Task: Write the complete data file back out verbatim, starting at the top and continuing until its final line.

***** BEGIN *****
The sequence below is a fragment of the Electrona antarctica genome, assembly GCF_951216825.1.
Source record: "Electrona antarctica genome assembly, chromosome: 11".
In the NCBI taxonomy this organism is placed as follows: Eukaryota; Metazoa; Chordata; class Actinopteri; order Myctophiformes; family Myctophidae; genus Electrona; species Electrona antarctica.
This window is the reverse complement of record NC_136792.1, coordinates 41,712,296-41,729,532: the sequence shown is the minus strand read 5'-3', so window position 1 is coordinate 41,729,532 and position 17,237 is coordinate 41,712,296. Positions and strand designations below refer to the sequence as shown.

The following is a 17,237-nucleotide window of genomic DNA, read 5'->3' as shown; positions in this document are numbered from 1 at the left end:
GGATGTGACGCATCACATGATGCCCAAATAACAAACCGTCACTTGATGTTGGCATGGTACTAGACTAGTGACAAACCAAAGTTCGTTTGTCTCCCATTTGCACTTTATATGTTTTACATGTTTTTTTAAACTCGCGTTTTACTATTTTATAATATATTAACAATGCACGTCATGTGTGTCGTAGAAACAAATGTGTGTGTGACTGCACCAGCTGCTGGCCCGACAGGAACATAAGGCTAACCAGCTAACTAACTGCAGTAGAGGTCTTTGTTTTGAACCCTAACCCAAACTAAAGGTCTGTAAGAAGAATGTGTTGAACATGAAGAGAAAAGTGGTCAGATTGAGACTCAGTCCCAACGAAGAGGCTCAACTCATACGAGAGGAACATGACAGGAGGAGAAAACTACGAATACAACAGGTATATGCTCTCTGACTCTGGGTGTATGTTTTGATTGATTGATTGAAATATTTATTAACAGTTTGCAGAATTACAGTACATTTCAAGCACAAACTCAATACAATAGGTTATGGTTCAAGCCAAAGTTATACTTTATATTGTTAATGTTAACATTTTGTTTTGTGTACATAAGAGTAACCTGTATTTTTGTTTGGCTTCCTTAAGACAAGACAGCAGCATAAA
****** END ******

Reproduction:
The sequence below is a fragment of the Electrona antarctica genome, assembly GCF_951216825.1.
Source record: "Electrona antarctica genome assembly, chromosome: 11".
In the NCBI taxonomy this organism is placed as follows: Eukaryota; Metazoa; Chordata; class Actinopteri; order Myctophiformes; family Myctophidae; genus Electrona; species Electrona antarctica.
This window is the reverse complement of record NC_136792.1, coordinates 41,712,296-41,729,532: the sequence shown is the minus strand read 5'-3', so window position 1 is coordinate 41,729,532 and position 17,237 is coordinate 41,712,296. Positions and strand designations below refer to the sequence as shown.

The following is a 17,237-nucleotide window of genomic DNA, read 5'->3' as shown; positions in this document are numbered from 1 at the left end:
GGATGTGACGCATCACATGATGCCCAAATAACAAACCGTCACTTGATGTTGGCATGGTACTAGACTAGTGACAAACCAAAGTTCGTTTGTCTCCCATTTGCACTTTATATGTTTTACATGTTTTTTTAAACTCGCGTTTTACTATTTTATAATATATTAACAATGCACGTCATGTGTGTCGTAGAAACAAATGTGTGTGTGACTGCACCAGCTGCTGGCCCGACAGGAACATAAGGCTAACCAGCTAACTAACTGCAGTAGAGGTCTTTGTTTTGAACCCTAACCCAAACTAAAGGTCTGTAAGAAGAATGTGTTGAACATGAAGAGAAAAGTGGTCAGATTGAGACTCAGTCCCAACGAAGAGGCTCAACTCATACGAGAGGAACATGACAGGAGGAGAAAACTACGAATACAACAGGTATATGCTCTCTGACTCTGGGTGTATGTTTTGATTGATTGATTGAAATATTTATTAACAGTTTGCAGAATTACAGTACATTTCAAGCACAAACTCAATACAATAGGTTATGGTTCAAGCCAAAGTTATACTTTATATTGTTAATGTTAACATTTTGTTTTGTGTACATAAGAGTAACCTGTATTTTTGTTTGGCTTCCTTAAGACAAGACAGCAGCATAAA